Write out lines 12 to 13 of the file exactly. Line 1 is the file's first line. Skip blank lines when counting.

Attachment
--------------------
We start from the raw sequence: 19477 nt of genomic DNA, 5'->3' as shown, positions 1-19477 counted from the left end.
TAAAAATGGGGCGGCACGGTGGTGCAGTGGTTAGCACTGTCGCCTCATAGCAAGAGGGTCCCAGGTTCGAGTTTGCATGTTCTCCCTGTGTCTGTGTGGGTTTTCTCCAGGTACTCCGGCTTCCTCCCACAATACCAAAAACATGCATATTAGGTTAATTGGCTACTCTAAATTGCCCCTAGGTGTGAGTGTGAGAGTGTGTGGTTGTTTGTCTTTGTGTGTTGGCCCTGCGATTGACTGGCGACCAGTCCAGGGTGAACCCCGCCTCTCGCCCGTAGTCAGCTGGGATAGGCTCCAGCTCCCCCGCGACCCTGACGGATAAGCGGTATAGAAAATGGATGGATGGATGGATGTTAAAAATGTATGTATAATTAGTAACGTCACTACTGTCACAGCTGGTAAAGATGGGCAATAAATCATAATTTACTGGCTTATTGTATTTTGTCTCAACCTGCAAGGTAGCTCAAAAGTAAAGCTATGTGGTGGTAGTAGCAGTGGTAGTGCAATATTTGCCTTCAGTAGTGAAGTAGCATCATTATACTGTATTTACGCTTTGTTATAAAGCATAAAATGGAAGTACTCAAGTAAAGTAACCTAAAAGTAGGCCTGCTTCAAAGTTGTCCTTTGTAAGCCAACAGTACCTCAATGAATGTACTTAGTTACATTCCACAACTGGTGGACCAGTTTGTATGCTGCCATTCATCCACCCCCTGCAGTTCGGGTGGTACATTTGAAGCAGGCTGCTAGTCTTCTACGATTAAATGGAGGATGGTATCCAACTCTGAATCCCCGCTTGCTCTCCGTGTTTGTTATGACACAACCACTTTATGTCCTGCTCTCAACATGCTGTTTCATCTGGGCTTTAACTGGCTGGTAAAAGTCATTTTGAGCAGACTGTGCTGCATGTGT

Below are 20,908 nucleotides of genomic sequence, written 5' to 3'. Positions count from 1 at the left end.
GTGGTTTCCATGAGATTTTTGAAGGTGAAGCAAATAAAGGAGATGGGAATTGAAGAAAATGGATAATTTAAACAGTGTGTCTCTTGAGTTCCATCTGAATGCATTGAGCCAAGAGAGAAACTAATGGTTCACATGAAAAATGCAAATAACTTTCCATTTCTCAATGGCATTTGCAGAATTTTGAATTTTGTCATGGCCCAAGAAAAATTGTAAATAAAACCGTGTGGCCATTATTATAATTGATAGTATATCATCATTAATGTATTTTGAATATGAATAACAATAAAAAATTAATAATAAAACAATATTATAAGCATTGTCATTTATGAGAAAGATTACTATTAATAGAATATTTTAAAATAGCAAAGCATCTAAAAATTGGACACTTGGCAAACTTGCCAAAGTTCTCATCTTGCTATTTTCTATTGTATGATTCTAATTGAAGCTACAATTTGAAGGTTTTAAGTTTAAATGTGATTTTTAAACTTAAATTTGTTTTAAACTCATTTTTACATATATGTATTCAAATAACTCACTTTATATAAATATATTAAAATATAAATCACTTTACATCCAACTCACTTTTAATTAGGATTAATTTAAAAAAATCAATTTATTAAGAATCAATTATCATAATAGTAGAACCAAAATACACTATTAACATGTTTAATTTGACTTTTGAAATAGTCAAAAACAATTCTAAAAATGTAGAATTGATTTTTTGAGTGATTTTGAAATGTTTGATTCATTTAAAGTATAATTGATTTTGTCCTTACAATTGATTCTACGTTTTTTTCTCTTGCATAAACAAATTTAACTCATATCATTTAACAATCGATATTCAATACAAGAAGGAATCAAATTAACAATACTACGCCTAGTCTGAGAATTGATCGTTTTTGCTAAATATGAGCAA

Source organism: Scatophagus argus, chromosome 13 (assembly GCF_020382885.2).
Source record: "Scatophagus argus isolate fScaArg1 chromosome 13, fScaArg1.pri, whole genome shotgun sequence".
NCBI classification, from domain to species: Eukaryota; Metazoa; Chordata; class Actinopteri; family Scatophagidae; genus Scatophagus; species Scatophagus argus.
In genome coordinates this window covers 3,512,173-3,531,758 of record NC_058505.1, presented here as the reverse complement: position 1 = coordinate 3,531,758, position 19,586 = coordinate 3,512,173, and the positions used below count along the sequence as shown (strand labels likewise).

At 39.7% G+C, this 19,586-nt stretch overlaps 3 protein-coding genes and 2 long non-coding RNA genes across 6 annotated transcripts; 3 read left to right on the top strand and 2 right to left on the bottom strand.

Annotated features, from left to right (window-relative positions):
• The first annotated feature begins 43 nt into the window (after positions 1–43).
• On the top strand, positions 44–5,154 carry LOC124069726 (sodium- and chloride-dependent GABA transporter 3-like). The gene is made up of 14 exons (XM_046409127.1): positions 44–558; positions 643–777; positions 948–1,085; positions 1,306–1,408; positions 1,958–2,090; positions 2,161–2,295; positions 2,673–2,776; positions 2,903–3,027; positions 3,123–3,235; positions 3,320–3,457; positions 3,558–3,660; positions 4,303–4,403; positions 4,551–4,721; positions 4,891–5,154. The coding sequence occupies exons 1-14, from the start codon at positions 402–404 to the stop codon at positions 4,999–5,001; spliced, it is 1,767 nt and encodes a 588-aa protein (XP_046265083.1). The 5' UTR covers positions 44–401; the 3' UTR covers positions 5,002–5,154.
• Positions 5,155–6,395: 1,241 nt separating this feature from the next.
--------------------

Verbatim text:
• On the top strand, positions 44–5,154 carry LOC124069726 (sodium- and chloride-dependent GABA transporter 3-like). The gene is made up of 14 exons (XM_046409127.1): positions 44–558; positions 643–777; positions 948–1,085; positions 1,306–1,408; positions 1,958–2,090; positions 2,161–2,295; positions 2,673–2,776; positions 2,903–3,027; positions 3,123–3,235; positions 3,320–3,457; positions 3,558–3,660; positions 4,303–4,403; positions 4,551–4,721; positions 4,891–5,154. The coding sequence occupies exons 1-14, from the start codon at positions 402–404 to the stop codon at positions 4,999–5,001; spliced, it is 1,767 nt and encodes a 588-aa protein (XP_046265083.1). The 5' UTR covers positions 44–401; the 3' UTR covers positions 5,002–5,154.
• Positions 5,155–6,395: 1,241 nt separating this feature from the next.